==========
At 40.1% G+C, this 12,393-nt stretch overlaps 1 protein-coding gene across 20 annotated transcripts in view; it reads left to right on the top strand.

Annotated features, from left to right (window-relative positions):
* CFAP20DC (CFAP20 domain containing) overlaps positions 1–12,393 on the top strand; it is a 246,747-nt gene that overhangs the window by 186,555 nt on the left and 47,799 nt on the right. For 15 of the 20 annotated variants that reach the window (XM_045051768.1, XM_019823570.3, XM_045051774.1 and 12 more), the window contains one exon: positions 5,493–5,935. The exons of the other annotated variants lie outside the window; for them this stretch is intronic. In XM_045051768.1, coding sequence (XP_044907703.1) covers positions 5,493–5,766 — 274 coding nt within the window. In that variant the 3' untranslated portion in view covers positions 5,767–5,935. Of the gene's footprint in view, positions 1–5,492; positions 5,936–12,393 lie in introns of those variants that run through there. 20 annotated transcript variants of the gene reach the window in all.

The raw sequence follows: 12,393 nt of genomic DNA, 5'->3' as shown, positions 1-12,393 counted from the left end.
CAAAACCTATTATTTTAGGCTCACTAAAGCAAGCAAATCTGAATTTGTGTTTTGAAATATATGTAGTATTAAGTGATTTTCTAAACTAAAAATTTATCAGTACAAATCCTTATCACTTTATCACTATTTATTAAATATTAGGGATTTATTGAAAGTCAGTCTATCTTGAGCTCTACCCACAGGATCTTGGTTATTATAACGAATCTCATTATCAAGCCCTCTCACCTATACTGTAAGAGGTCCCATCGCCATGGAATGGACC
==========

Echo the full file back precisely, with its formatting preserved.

At 40.1% G+C, this 12,393-nt stretch overlaps 1 protein-coding gene across 20 annotated transcripts in view; it reads left to right on the top strand.

Annotated features, from left to right (window-relative positions):
* CFAP20DC (CFAP20 domain containing) overlaps positions 1–12,393 on the top strand; it is a 246,747-nt gene that overhangs the window by 186,555 nt on the left and 47,799 nt on the right. For 15 of the 20 annotated variants that reach the window (XM_045051768.1, XM_019823570.3, XM_045051774.1 and 12 more), the window contains one exon: positions 5,493–5,935. The exons of the other annotated variants lie outside the window; for them this stretch is intronic. In XM_045051768.1, coding sequence (XP_044907703.1) covers positions 5,493–5,766 — 274 coding nt within the window. In that variant the 3' untranslated portion in view covers positions 5,767–5,935. Of the gene's footprint in view, positions 1–5,492; positions 5,936–12,393 lie in introns of those variants that run through there. 20 annotated transcript variants of the gene reach the window in all.

The raw sequence follows: 12,393 nt of genomic DNA, 5'->3' as shown, positions 1-12,393 counted from the left end.
CAAAACCTATTATTTTAGGCTCACTAAAGCAAGCAAATCTGAATTTGTGTTTTGAAATATATGTAGTATTAAGTGATTTTCTAAACTAAAAATTTATCAGTACAAATCCTTATCACTTTATCACTATTTATTAAATATTAGGGATTTATTGAAAGTCAGTCTATCTTGAGCTCTACCCACAGGATCTTGGTTATTATAACGAATCTCATTATCAAGCCCTCTCACCTATACTGTAAGAGGTCCCATCGCCATGGAATGGACC